A jolting experience launched Pema’s spiritual quest. She was sitting calmly in front of her house, when her husband arrived unexpectedly to announce that he was having an affair and wanted a divorce. In that instant, her life was changed. She felt as if her usual reference points were gone. Her ordinary ways of perceiving and processing no longer functioned.
Pema found herself in a groundless, empty space, which was, in her words, “free of imputed meaning.” No longer could she associate marriage with security and confirmation. She realized that her ego had been inventing a safe, reliable world. All of a sudden, she could see things just as they are, unfolding moment by moment. As she moved beyond labels and expectations, Pema discovered that it is possible to be free from her illusions.
Even though she was scared by the open-endedness and unpredictability of emptiness, a wise part of her sensed that she did not want to regress and struggle again to maintain a fictitious semblance of reality. Buddhist teachings and regular meditation practice helped her stop trying so hard to control life. She learned to sit in the middle of whatever was arising and to let go of related concepts, opinions, and fixed ideas. In this process, her heart opened with compassion for everyone who struggles to manipulate their circumstances according to preferences.
Along the dharma path, Pema has developed a sense of humor about how easy it is to fool ourselves. She tells a story about staying in a place heated by a gas fireplace with artificial logs. Although she enjoyed sitting close by the hearth and feeling the cozy warmth of simulated flames, their fumes gave her a splitting headache. It took her several days to stop associating the fire with hominess and to face the reality that she was allergic to gas-lit flames. She was able to laugh at her disappointment that the fire was empty of the meaning she had attributed to it.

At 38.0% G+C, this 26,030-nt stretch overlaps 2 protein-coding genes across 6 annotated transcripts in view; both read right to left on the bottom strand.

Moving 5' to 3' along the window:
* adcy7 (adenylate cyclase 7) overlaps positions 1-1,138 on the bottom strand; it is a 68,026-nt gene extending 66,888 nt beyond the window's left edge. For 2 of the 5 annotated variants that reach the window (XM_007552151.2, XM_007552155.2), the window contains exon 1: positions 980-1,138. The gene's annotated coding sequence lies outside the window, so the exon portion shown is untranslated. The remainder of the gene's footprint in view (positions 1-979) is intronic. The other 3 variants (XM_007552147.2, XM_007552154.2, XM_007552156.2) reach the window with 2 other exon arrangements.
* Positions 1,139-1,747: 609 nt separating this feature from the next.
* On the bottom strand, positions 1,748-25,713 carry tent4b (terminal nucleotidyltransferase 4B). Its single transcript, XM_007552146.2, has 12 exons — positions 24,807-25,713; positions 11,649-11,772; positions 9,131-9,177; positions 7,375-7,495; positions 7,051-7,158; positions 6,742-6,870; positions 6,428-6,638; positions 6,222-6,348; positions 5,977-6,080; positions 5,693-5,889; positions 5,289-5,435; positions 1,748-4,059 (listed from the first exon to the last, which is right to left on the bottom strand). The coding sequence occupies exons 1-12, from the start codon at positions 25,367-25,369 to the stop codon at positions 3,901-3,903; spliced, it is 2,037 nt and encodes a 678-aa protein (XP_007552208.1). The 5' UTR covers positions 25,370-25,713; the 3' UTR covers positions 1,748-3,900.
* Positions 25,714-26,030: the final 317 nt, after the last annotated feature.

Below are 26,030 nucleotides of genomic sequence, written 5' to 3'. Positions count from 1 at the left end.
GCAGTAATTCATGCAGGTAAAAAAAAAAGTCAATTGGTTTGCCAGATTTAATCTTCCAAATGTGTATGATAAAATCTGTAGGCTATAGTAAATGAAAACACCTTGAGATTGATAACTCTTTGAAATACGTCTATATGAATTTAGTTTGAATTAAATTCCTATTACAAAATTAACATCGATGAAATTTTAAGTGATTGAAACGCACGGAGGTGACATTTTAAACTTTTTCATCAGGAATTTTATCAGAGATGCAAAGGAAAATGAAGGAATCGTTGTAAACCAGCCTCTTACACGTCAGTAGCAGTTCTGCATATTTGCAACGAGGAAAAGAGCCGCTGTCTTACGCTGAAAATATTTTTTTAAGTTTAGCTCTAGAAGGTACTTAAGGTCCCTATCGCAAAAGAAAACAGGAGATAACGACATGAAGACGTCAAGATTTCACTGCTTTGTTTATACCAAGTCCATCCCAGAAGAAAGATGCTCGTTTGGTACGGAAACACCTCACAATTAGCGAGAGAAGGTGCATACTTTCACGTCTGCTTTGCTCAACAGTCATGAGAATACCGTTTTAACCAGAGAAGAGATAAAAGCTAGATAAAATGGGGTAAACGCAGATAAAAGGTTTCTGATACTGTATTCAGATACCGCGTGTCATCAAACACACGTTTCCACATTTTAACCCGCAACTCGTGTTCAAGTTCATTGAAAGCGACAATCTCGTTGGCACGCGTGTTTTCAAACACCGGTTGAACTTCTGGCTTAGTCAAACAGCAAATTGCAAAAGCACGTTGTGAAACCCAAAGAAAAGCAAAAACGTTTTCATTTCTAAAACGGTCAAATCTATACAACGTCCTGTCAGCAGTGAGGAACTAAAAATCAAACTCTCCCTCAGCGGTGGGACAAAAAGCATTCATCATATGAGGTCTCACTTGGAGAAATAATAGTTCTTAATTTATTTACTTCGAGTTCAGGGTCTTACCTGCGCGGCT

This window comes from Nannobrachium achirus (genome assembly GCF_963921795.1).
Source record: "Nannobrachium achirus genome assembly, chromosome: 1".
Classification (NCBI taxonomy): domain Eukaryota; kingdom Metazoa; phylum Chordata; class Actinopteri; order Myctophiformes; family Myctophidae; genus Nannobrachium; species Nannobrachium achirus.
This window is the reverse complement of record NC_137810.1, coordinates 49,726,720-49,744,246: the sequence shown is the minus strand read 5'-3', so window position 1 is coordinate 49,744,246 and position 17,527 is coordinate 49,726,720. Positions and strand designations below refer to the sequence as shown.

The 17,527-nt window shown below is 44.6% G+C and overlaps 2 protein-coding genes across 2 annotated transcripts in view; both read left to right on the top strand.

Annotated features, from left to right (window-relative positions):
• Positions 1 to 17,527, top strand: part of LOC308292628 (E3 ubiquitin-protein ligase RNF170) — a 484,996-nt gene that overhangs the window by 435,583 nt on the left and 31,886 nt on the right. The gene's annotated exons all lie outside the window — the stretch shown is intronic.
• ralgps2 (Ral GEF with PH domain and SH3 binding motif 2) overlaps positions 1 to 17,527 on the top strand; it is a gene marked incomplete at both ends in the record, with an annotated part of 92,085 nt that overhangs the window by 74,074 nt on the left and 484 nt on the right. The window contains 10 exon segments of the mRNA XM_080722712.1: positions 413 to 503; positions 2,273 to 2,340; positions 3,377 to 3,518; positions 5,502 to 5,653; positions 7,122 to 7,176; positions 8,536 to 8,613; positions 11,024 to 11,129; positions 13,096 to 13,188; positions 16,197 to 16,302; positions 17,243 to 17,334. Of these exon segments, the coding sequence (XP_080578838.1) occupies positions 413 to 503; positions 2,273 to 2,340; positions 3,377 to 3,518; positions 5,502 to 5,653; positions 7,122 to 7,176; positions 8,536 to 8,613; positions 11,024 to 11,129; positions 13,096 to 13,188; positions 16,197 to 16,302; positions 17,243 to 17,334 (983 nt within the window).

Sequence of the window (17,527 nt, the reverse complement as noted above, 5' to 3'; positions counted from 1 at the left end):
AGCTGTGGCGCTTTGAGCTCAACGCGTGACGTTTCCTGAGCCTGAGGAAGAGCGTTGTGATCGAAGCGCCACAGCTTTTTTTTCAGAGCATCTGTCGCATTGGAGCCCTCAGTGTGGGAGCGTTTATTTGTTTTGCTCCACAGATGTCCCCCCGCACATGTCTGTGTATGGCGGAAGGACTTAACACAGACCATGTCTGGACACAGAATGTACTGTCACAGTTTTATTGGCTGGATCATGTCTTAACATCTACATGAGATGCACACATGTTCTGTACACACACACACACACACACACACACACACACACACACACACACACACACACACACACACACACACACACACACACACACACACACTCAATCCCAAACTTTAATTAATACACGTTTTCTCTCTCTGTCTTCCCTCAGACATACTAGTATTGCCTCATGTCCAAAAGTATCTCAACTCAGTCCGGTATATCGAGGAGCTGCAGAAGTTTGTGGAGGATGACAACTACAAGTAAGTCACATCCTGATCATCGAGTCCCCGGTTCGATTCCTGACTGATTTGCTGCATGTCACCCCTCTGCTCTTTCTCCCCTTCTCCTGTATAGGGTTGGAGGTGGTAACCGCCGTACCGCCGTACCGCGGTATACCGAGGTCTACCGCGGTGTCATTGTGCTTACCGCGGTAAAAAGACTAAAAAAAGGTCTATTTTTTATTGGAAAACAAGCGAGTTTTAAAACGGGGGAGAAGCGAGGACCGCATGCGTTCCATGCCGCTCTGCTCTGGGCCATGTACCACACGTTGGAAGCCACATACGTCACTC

Pema suggests that we practice cultivating openness and curiosity about whether our labels have any basis in reality. Daily meditation sits can prepare us for facing disorienting times of illness, loss and eventually our own death. The more we observe that everything is empty of labels, the less we will resist experiences of groundlessness when they occur. As she says, “When our bubble bursts, we can recognize that we are walking through a very important doorway. Then we can experiment with hanging out on the other side of that doorway. We can learn to relax there…. [P]eople I’ve encountered who have learned to live in this open space free of imputed meaning are the most fearless, compassionate, and joyful people I know.”
I am reminded of His Holiness the Dalai Lama, who fled as a teenager over the Himalayan mountains to escape Chinese troops invading his Tibetan homeland. Rather than bemoaning his fate of living in exile for more than 60 years, the Dalai Lama has traveled widely, touching people around the globe with his kindness and spontaneous joy. For him, the emptiness of exile is not associated with loss and bitterness but with opportunities to alleviate suffering on the bodhisattva path.